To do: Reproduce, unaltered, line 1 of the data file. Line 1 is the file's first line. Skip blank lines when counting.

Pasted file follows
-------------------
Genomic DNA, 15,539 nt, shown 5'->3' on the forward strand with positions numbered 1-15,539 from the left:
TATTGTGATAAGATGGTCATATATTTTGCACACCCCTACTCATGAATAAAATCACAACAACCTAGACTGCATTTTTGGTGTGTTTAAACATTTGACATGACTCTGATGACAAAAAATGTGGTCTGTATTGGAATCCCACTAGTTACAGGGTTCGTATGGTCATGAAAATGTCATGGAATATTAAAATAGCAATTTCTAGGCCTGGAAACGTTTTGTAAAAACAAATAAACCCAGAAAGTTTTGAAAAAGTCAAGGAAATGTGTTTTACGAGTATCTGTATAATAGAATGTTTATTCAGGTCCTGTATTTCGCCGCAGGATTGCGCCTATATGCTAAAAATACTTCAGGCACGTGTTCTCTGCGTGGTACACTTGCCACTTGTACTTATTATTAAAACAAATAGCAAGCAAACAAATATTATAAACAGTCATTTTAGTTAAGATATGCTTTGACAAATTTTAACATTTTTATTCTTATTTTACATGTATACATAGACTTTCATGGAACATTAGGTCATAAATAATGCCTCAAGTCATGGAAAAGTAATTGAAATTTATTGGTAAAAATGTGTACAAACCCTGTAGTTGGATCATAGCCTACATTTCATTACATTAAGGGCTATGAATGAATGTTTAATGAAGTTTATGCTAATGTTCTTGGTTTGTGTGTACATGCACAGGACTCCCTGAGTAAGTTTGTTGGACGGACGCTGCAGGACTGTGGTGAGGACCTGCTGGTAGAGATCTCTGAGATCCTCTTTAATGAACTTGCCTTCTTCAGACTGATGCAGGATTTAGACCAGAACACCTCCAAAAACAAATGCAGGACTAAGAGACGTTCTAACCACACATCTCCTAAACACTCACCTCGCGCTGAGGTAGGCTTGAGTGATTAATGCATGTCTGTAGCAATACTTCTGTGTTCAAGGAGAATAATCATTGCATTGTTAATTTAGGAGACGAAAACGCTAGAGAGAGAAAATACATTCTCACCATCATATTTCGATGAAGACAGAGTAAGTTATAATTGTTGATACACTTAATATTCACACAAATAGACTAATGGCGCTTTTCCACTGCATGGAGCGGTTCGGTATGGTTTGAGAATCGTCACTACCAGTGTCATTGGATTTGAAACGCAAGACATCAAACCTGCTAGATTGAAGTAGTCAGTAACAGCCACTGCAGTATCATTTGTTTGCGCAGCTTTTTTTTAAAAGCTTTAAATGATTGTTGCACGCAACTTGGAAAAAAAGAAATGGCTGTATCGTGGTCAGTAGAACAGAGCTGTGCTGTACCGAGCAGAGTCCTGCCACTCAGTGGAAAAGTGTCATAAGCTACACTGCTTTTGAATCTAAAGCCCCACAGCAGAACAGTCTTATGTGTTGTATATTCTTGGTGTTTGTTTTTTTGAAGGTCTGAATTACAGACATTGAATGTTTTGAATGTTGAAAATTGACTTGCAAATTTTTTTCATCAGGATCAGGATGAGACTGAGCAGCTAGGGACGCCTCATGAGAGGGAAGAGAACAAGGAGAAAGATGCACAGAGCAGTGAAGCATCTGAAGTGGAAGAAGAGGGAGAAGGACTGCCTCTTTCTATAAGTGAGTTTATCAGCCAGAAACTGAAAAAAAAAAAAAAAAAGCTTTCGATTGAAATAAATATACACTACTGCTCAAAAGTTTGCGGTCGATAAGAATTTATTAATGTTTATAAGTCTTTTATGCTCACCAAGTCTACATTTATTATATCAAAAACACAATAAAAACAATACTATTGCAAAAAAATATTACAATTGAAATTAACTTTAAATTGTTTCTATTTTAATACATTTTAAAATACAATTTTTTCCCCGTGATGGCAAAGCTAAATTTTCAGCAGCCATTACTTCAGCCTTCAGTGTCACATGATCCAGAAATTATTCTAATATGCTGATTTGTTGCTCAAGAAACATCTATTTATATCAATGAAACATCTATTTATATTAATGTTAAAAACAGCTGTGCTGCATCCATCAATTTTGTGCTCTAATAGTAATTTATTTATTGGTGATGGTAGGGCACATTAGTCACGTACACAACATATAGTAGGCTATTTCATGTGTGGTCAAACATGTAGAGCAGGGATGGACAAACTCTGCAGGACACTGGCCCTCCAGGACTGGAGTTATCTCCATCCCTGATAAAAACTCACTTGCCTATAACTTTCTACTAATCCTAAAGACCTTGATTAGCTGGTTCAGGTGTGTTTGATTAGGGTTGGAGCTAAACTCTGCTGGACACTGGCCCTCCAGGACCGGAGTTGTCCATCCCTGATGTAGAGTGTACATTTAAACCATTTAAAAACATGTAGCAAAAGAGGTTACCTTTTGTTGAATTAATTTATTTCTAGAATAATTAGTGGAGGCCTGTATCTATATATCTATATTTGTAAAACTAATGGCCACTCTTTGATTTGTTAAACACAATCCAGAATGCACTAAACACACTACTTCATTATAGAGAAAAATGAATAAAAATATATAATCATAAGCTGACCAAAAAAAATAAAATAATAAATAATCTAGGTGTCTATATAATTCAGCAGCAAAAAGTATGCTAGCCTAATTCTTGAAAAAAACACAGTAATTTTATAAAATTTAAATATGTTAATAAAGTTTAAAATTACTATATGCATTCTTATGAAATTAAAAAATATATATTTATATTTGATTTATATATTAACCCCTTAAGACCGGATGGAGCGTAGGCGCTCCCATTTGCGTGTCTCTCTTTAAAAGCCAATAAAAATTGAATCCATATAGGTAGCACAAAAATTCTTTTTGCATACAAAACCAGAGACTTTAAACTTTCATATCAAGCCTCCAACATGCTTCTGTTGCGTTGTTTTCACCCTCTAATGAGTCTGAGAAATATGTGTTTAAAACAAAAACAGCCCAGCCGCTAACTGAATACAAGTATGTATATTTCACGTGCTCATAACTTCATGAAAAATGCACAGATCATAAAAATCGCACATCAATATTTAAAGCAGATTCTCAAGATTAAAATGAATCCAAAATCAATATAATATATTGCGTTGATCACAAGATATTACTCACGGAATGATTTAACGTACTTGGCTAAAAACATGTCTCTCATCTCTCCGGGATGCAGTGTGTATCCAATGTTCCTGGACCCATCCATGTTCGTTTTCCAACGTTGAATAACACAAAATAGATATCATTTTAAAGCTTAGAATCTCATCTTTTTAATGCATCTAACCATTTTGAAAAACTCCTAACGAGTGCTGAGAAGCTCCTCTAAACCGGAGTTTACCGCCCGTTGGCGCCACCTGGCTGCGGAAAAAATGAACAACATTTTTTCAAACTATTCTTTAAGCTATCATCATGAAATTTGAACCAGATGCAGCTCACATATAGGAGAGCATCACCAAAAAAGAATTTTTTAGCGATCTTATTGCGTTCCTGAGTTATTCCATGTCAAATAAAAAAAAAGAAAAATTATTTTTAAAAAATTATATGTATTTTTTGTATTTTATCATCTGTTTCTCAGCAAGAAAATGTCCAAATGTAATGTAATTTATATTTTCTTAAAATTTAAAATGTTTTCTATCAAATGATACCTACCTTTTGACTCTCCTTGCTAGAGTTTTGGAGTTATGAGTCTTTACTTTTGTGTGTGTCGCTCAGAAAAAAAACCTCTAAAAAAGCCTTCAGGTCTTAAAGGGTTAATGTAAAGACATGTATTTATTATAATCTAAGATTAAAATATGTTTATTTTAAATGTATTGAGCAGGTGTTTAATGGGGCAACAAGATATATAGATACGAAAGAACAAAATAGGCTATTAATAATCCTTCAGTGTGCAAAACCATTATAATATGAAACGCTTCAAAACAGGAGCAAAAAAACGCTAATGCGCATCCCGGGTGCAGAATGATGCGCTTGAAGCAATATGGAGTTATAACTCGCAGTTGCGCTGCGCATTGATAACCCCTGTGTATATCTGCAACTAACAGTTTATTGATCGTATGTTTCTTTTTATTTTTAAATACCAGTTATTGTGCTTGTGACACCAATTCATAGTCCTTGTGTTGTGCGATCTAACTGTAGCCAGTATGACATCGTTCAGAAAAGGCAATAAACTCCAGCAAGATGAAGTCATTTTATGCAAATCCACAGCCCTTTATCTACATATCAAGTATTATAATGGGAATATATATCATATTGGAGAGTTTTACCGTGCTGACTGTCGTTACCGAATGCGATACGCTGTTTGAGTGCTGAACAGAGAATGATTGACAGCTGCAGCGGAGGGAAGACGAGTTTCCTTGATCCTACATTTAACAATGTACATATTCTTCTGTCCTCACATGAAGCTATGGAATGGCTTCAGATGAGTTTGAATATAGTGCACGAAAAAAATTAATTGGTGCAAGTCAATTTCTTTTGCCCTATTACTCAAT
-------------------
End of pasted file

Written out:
Genomic DNA, 15,539 nt, shown 5'->3' on the forward strand with positions numbered 1-15,539 from the left: